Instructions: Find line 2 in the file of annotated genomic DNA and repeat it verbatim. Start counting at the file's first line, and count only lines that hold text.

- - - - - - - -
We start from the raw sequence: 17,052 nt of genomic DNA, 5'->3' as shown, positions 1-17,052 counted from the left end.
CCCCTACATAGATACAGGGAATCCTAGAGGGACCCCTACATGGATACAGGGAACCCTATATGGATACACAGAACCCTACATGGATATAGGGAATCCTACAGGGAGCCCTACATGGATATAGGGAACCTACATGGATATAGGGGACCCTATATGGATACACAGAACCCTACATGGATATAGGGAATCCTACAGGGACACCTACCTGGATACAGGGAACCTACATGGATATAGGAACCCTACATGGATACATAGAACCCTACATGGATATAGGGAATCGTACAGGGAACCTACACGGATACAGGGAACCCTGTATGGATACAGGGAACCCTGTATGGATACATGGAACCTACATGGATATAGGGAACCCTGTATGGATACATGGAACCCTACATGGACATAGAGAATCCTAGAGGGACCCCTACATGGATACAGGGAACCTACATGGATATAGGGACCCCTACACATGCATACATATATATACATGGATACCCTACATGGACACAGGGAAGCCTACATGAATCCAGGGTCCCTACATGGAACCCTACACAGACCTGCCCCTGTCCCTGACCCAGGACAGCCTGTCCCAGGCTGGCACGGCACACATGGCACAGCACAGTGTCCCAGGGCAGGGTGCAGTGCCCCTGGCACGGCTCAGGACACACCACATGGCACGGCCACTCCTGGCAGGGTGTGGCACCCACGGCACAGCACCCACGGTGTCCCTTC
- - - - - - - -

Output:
CCCCTACATAGATACAGGGAATCCTAGAGGGACCCCTACATGGATACAGGGAACCCTATATGGATACACAGAACCCTACATGGATATAGGGAATCCTACAGGGAGCCCTACATGGATATAGGGAACCTACATGGATATAGGGGACCCTATATGGATACACAGAACCCTACATGGATATAGGGAATCCTACAGGGACACCTACCTGGATACAGGGAACCTACATGGATATAGGAACCCTACATGGATACATAGAACCCTACATGGATATAGGGAATCGTACAGGGAACCTACACGGATACAGGGAACCCTGTATGGATACAGGGAACCCTGTATGGATACATGGAACCTACATGGATATAGGGAACCCTGTATGGATACATGGAACCCTACATGGACATAGAGAATCCTAGAGGGACCCCTACATGGATACAGGGAACCTACATGGATATAGGGACCCCTACACATGCATACATATATATACATGGATACCCTACATGGACACAGGGAAGCCTACATGAATCCAGGGTCCCTACATGGAACCCTACACAGACCTGCCCCTGTCCCTGACCCAGGACAGCCTGTCCCAGGCTGGCACGGCACACATGGCACAGCACAGTGTCCCAGGGCAGGGTGCAGTGCCCCTGGCACGGCTCAGGACACACCACATGGCACGGCCACTCCTGGCAGGGTGTGGCACCCACGGCACAGCACCCACGGTGTCCCTTC